From clinical practice to academia to public health, Dolores M. Malvitz, RDH, BA, MPH, DrPH, has done it all in her long and fruitful career in dental hygiene. Her dedication to lifelong learning spurred her to advance her education, regardless of how long she had been absent from the classroom. Earning a Bachelor of Arts degree in English and Speech 7 years after completing her dental hygiene certificate, Malvitz returned to campus 2 years later to earn her Master of Public Health and Doctor of Public Health degrees. Sharing her talents with academia, she served as chair of the Department of Dental Hygiene, as well as a tenured professor at the University of Oklahoma School of Dentistry in Oklahoma City.
After achieving success in the academic world, Malvitz decided to take on a new challenge. Thus, she began career number three in public health with the United States Centers for Disease Control and Prevention (CDC). Serving in a variety of capacities—from program analyst to team leader in the Surveillance and Research Branch—Malvitz worked for the CDC for 17 years until her pseudo retirement, at which point she became a public health consultant. Her clients have included the CDC, the American Dental Hygienists’ Association, and Nashville Area Indian Health Services (IHS).
What motivated you to further your education?
Although my first boss in clinical practice was an outstanding dentist—valuing my unique skills and encouraging my professional development—I realized how little of the knowledge that exemplifies a “college-educated person” had been provided in my 2-year dental hygiene program. Starting as barely a sophomore, I completed coursework year-round for 3 years to earn a bachelor’s degree while also practicing clinically full time.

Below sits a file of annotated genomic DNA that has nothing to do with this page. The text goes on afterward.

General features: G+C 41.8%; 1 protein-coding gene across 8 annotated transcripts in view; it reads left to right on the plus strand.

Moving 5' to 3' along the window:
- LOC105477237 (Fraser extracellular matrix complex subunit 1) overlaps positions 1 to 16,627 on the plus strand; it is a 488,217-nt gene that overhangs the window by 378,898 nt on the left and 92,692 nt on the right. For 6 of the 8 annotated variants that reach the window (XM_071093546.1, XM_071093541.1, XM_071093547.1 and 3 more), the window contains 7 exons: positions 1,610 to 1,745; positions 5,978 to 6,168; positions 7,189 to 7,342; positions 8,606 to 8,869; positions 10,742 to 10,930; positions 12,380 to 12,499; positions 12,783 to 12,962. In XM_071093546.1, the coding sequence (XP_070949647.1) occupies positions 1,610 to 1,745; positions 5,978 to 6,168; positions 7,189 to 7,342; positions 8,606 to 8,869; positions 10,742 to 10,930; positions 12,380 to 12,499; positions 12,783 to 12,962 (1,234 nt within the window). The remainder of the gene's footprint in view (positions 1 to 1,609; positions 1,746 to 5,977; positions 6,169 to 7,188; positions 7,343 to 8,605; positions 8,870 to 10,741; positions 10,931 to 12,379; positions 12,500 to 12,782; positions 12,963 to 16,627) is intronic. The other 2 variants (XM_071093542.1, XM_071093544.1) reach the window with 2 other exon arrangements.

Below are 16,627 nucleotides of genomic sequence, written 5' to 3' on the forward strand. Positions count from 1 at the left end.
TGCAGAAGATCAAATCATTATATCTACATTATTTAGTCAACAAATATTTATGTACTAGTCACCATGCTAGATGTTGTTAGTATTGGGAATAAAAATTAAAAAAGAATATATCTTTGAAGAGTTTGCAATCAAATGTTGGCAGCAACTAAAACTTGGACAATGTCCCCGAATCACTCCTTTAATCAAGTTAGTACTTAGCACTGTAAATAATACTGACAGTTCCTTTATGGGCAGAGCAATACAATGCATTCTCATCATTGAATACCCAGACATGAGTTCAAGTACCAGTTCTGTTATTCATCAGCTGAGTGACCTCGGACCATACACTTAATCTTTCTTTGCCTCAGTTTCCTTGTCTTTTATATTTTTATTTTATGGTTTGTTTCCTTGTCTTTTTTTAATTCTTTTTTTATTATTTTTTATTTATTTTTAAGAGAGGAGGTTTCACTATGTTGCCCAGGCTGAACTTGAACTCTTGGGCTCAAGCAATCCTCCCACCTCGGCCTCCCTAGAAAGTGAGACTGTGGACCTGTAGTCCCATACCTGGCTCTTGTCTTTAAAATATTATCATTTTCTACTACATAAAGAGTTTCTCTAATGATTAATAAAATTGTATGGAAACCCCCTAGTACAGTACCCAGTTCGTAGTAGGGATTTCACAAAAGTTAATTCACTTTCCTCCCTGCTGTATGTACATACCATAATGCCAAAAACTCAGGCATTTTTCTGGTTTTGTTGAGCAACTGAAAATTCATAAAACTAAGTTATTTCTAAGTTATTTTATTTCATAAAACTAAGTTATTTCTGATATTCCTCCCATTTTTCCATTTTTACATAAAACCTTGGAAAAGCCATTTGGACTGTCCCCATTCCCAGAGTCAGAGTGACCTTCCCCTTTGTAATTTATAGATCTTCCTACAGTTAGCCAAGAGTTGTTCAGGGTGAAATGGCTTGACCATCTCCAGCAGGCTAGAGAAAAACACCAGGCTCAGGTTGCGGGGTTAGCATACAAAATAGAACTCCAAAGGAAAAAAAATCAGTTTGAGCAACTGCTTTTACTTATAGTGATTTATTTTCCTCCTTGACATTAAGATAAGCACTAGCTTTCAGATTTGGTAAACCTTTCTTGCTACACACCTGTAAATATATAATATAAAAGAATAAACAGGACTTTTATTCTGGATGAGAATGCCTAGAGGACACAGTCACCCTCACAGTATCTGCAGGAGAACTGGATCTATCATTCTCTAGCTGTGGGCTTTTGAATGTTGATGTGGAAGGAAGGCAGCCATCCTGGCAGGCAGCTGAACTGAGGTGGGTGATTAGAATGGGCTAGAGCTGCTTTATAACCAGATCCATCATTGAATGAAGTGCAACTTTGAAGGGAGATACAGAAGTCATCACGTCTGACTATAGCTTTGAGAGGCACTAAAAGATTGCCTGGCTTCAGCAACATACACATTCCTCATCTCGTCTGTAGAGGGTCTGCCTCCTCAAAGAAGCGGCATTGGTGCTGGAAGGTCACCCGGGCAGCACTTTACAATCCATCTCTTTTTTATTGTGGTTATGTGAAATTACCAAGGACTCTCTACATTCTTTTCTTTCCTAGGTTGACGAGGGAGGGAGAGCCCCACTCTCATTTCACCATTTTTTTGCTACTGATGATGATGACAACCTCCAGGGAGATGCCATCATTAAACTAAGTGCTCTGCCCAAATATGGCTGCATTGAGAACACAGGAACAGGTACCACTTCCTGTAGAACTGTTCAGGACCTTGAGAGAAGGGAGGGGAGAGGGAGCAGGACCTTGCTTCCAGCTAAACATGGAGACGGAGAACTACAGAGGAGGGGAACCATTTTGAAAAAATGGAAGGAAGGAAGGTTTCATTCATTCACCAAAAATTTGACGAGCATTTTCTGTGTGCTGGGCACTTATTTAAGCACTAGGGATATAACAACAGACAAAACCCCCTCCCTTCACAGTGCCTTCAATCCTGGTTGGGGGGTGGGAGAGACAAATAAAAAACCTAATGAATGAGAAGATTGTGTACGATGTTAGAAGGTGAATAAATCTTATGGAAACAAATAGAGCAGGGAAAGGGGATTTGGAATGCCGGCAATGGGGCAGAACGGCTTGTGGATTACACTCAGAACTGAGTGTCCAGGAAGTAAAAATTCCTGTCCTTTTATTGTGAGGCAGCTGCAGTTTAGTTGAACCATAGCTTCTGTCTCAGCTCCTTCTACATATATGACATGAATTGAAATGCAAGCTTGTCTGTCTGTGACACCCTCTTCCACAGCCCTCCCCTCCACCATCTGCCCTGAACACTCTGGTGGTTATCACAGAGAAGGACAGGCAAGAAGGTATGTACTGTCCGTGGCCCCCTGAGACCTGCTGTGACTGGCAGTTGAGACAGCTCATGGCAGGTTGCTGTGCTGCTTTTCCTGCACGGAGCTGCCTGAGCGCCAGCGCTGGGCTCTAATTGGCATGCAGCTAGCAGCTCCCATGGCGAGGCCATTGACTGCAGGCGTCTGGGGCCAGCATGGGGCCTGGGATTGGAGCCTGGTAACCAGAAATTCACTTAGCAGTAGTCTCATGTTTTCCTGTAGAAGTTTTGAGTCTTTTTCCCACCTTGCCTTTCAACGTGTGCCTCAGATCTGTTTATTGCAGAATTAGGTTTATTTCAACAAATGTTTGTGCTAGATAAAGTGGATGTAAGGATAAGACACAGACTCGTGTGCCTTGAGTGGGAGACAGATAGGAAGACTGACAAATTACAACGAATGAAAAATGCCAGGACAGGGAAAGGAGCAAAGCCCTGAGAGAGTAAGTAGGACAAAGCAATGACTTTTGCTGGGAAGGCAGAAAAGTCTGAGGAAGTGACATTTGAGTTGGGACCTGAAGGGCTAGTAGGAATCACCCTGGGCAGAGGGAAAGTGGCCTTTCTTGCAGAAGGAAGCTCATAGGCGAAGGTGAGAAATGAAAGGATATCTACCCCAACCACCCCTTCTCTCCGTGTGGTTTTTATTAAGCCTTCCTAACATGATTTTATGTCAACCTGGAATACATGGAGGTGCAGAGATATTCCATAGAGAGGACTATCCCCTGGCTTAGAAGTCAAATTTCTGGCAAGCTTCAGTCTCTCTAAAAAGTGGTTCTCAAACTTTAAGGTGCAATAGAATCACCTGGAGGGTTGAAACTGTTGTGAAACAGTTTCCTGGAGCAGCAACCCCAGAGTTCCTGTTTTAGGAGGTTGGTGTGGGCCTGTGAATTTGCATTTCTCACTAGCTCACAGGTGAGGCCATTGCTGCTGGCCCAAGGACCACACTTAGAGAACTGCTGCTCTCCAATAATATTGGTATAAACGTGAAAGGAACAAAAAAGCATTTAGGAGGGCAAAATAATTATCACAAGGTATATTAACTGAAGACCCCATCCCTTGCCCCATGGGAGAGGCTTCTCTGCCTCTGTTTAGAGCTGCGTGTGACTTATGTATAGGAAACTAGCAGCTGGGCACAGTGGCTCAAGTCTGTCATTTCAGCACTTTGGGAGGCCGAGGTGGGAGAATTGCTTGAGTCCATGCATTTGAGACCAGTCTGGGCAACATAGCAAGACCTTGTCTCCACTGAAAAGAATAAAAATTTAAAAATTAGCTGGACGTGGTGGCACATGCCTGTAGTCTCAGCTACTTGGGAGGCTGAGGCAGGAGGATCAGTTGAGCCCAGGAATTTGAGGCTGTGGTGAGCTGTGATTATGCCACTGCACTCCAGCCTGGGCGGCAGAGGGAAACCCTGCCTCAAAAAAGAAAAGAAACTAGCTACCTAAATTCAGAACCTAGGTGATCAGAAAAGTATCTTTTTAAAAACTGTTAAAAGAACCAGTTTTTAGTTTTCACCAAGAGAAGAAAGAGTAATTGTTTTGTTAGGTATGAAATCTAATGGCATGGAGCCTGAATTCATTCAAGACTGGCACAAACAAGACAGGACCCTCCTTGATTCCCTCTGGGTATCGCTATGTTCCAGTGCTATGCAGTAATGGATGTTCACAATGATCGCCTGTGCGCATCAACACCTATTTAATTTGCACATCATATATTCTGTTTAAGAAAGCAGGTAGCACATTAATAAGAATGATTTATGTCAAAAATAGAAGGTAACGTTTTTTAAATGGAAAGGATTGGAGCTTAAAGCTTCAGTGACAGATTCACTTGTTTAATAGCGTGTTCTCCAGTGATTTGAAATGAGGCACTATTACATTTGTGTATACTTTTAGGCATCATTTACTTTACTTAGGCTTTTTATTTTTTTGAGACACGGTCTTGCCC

After I began teaching at my alma mater, the University of Michigan in Ann Arbor, David Striffler, DDS, MPH, a public health faculty member, offered the candid advice: “If you want an academic career, you really need graduate degrees.” He was right; I stayed in Ann Arbor to pursue graduate degrees in public health because they offered instruction in areas about which I knew little, such as statistics, research methods, epidemiology, and behavioral and social sciences.
How did you begin working for the CDC and what were your responsibilities?
During the last couple years I served as chair of the Department of Dental Hygiene at the University of Oklahoma, I used my faculty practice time to consult with the IHS Area Office dental program. I conducted reviews of clinical and community prevention programs at 26 facilities in the state. This role led to work with a national committee within the IHS—where I met the director of the oral health unit at the CDC, who encouraged me to apply for a vacant position.